That is also welcome because the police in Great Britain, perhaps because they are not as closely involved with terrorist activity as the RUC, may need such guidance to help counteract a lack of sensitivity in certain cases.
Those four safeguards are welcome because they protect the individual. Within the framework of the need for this legislation, which I do not question, it is important that the rights and freedoms of the individual should be safeguarded, because at the end of the day we are talking about locking people up, excluding them or interfering with their fundamental liberty. We must take care to safeguard them.
In paragraph 1 of his report, Lord Jellicoe states
that if special legislation effectively reduces terrorism"—
and he believes that it does—
it should be continued as long as a substantial terrorist threat remains.
I agree. He also states in paragraph 65
that if the power of extended detention were abolished, the police both in Northern Ireland and on the mainland would be seriously handicapped".
I also agree with that.
I welcome my right hon. Friend's intention to introduce a Bill, because, like others, I dislike and find distasteful the distinction that presently exists between Northern Ireland and Great Britain. We are all United Kingdom citizens and we should all be treated in that capacity. I have never liked that distinction. I find it objectionable in principle that people should be required to be moved from one part of the United Kingdom to another. Therefore, I agree with what the right hon. Member for Down, South said about Northern Ireland being the dustbin of unwanted terrorists from Great Britain. As someone who, by accident of birth, spent the first 23 years of his life in Northern Ireland I know that, accurately reflects the view of many people in the Province, and I understand why.
I suggest to my right hon. Friend that when he comes to frame his legislation he should not think in terms of exclusion orders but rather in terms of preventing people moving in the first place. For example, if one were to travel from Belfast to Liverpool, one would be scrutinised when one arrived at Liverpool. If one were to be found subject to the Act, one might be detained and ultimately returned from Liverpool to Belfast. Should not that scrutiny take place before the journey commences rather than after the journey is completed? There would then not be the case of having to ship people back from one part of the United Kingdom to another. Our position would be more defensible if we caused these people to be detained at their point of origin.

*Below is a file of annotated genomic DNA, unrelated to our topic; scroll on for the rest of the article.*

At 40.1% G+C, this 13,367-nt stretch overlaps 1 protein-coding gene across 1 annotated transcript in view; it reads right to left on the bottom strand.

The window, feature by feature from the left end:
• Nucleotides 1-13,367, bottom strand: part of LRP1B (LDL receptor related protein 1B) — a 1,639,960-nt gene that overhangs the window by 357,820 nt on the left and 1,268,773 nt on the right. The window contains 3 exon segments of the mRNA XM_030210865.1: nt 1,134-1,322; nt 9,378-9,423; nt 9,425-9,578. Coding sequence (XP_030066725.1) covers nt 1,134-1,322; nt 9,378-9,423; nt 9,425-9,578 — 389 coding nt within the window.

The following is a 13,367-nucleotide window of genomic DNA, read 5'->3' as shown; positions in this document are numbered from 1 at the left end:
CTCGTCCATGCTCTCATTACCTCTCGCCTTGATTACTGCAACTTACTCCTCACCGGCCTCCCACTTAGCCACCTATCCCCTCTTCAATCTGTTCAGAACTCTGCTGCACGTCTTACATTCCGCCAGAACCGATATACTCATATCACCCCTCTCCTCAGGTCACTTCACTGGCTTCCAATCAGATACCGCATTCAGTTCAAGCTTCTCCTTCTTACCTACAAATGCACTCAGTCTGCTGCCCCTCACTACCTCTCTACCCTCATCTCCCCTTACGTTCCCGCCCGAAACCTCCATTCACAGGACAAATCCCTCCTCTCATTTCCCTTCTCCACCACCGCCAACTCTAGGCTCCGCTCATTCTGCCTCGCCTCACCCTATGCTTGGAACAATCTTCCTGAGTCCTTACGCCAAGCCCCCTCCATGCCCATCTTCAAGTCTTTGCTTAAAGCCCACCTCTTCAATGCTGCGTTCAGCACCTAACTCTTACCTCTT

The mechanism is no different one way or the other. Scrutiny would still take place, and I have said that I do not object to that. However, I should like my hon. and learned Friend the Minister of State to explain why it would not be possible for that scrutiny to take place before the journey commenced rather than at the end.
Does the hon. Gentleman accept that a great deal of resentment at the moment about the legislation arises from the fact that when people land at places such as Liverpool the scrutiny that takes place may make it difficult for them to catch connections to go on to other parts of the United Kingdom? The problem with the hon. Gentleman's proposal is that, if the scrutiny takes place before the planes leave or the ships sail, inevitably some people will miss their planes or boats, often by only a few minutes, and they will feel bitterly resentful.
I accept that in the real world there are always difficulties with any proposal. I am addressing myself to the fundamental issue of whether it is more acceptable in principle to send people back to exclude them rather than to prevent them from leaving in the first place. If this were done, it would be possible to investigate and scrutinise people coming into the United Kingdom from elsewhere. Scrutiny on arrival could then take place for the external terrorist threat, but scrutiny within the United Kingdom would take place at the start of the journey rather than at the end.
Such people would still be prevented from remaining. I was careful to say that if people were coming from outside the united kingdom they would have to be scrutinised when they arrived and if they were found to be unacceptable they would be excluded to a foreign country. Exclusion within the confines of the United Kingdom is the problem, and the unacceptable aspect of the legislation, not the exclusion itself.
This change would have a beneficial effect. My hon. and learned Friend the Minister will remember that my hon. Friend the Member for Epping Forest (Sir J. Biggs-Davison) and I went to the United States some time ago to talk about the Government's case and the Government's policy, and to try to help the Americans to understand what is happening in Northern Ireland. One of the things that was impressed on us, I think my hon. Friend the Member for Epping Forest will agree, was that this Act has pinpointed, in the minds of foreigners, the distinction in British law between Great Britain and Northern Ireland, and is seen as a demonstration of the disunity of the kingdom rather than of the unity.
If such a move were made in the Bill that my right hon. Friend proposes, it would help us in portraying our case both in the United States and in Europe, because it would remove this anomaly in British law which appears to suggest that although we claim to be a United Kingdom, we are not, in fact and in legislation, united.
The right hon. Member for Glasgow, Hillhead (Mr. Jenkins) said that the only differences that had occurred between last year's debate and this year's debate were a particularly bad record of killing in the past 12 months and the Jellicoe report. He omitted a third factor. The other change is that in the past few weeks the leader of the Greater London council has been to Northern Ireland. We are seeing, in the attitude of the Labour party tonight—an attitude that I, like others, find particularly strange coming from the right hon. Member for Sparkbrook—the effect of Mr. Livingstone and his colleagues.